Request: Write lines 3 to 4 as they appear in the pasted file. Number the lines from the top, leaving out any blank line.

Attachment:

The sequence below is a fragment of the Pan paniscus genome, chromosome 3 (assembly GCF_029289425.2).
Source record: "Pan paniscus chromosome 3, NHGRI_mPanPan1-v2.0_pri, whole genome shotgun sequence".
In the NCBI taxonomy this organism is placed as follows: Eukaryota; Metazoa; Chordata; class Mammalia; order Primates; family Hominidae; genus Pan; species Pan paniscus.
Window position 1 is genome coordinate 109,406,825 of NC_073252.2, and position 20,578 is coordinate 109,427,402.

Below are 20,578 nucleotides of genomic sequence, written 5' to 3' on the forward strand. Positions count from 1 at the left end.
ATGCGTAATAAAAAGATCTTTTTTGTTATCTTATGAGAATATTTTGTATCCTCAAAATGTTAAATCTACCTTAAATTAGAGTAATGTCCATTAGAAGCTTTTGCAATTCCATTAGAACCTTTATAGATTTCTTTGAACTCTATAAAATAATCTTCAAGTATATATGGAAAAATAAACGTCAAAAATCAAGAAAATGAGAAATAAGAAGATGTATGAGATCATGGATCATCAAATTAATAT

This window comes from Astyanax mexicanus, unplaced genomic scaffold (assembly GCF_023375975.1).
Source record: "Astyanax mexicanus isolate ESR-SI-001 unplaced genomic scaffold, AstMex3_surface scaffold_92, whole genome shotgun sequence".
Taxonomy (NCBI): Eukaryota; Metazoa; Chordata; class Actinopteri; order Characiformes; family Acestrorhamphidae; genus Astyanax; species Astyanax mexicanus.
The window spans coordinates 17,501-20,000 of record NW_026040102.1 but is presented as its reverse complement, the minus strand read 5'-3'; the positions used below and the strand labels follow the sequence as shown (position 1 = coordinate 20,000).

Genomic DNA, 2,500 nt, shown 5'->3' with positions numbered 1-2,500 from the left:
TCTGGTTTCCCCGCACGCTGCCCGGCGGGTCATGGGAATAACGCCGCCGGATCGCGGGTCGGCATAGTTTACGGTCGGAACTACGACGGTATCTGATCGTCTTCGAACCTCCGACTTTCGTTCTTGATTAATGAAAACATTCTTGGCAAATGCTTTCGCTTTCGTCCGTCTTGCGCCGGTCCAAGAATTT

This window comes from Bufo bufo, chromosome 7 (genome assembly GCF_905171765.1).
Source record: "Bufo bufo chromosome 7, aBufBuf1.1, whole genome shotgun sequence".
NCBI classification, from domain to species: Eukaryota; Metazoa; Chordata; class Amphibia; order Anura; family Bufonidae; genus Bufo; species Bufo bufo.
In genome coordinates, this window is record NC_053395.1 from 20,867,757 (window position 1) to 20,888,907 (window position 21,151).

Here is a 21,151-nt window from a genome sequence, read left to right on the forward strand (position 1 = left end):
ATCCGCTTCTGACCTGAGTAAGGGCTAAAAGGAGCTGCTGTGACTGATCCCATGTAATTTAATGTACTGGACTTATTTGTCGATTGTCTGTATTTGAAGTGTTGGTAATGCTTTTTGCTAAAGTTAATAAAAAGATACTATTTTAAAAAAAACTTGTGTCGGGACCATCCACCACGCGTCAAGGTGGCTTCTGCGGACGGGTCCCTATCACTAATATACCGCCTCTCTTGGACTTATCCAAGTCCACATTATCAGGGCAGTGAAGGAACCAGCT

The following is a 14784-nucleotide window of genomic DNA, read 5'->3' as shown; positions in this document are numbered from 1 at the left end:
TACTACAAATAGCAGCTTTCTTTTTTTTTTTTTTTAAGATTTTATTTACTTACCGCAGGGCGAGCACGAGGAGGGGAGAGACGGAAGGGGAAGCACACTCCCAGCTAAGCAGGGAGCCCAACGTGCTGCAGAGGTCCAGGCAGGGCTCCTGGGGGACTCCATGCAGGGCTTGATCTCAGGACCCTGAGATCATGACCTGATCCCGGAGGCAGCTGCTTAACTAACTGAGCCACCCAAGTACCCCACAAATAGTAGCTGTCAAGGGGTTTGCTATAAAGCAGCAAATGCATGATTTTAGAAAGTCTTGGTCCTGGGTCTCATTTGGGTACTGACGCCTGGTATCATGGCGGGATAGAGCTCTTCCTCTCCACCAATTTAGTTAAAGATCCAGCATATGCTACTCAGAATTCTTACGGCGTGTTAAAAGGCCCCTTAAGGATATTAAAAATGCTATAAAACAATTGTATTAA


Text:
In the NCBI taxonomy this organism is placed as follows: Eukaryota; Metazoa; Chordata; class Mammalia; order Primates; family Hominidae; genus Pan; species Pan paniscus.
Window position 1 is genome coordinate 109,406,825 of NC_073252.2, and position 20,578 is coordinate 109,427,402.